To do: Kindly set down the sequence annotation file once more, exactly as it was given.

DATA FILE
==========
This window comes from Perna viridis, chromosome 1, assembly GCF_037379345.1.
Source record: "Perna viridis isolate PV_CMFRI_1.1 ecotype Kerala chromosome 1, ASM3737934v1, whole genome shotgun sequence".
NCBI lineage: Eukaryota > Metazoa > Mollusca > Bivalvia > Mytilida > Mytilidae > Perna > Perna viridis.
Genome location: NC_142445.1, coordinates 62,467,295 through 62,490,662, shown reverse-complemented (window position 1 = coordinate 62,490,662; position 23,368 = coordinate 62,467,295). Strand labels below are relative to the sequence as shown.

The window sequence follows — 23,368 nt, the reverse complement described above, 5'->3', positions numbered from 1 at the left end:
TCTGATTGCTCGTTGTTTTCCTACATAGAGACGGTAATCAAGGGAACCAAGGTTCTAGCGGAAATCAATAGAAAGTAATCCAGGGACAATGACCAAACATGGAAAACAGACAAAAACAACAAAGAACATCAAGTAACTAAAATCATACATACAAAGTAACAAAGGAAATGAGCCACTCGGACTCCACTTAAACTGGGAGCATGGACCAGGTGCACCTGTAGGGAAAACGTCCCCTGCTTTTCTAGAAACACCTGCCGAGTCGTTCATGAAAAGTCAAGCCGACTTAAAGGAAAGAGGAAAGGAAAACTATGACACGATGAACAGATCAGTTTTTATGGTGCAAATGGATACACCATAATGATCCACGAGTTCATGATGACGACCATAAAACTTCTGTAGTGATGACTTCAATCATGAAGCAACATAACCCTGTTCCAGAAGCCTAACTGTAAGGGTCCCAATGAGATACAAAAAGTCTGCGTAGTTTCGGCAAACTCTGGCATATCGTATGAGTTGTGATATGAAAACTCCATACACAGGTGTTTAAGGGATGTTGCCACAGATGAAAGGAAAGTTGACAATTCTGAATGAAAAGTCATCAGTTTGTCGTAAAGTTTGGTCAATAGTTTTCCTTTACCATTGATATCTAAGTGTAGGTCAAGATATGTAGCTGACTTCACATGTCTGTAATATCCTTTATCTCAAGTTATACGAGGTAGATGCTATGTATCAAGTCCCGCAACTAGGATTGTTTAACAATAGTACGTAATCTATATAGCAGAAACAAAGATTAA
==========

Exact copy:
This window comes from Perna viridis, chromosome 1, assembly GCF_037379345.1.
Source record: "Perna viridis isolate PV_CMFRI_1.1 ecotype Kerala chromosome 1, ASM3737934v1, whole genome shotgun sequence".
NCBI lineage: Eukaryota > Metazoa > Mollusca > Bivalvia > Mytilida > Mytilidae > Perna > Perna viridis.
Genome location: NC_142445.1, coordinates 62,467,295 through 62,490,662, shown reverse-complemented (window position 1 = coordinate 62,490,662; position 23,368 = coordinate 62,467,295). Strand labels below are relative to the sequence as shown.

The window sequence follows — 23,368 nt, the reverse complement described above, 5'->3', positions numbered from 1 at the left end:
TCTGATTGCTCGTTGTTTTCCTACATAGAGACGGTAATCAAGGGAACCAAGGTTCTAGCGGAAATCAATAGAAAGTAATCCAGGGACAATGACCAAACATGGAAAACAGACAAAAACAACAAAGAACATCAAGTAACTAAAATCATACATACAAAGTAACAAAGGAAATGAGCCACTCGGACTCCACTTAAACTGGGAGCATGGACCAGGTGCACCTGTAGGGAAAACGTCCCCTGCTTTTCTAGAAACACCTGCCGAGTCGTTCATGAAAAGTCAAGCCGACTTAAAGGAAAGAGGAAAGGAAAACTATGACACGATGAACAGATCAGTTTTTATGGTGCAAATGGATACACCATAATGATCCACGAGTTCATGATGACGACCATAAAACTTCTGTAGTGATGACTTCAATCATGAAGCAACATAACCCTGTTCCAGAAGCCTAACTGTAAGGGTCCCAATGAGATACAAAAAGTCTGCGTAGTTTCGGCAAACTCTGGCATATCGTATGAGTTGTGATATGAAAACTCCATACACAGGTGTTTAAGGGATGTTGCCACAGATGAAAGGAAAGTTGACAATTCTGAATGAAAAGTCATCAGTTTGTCGTAAAGTTTGGTCAATAGTTTTCCTTTACCATTGATATCTAAGTGTAGGTCAAGATATGTAGCTGACTTCACATGTCTGTAATATCCTTTATCTCAAGTTATACGAGGTAGATGCTATGTATCAAGTCCCGCAACTAGGATTGTTTAACAATAGTACGTAATCTATATAGCAGAAACAAAGATTAA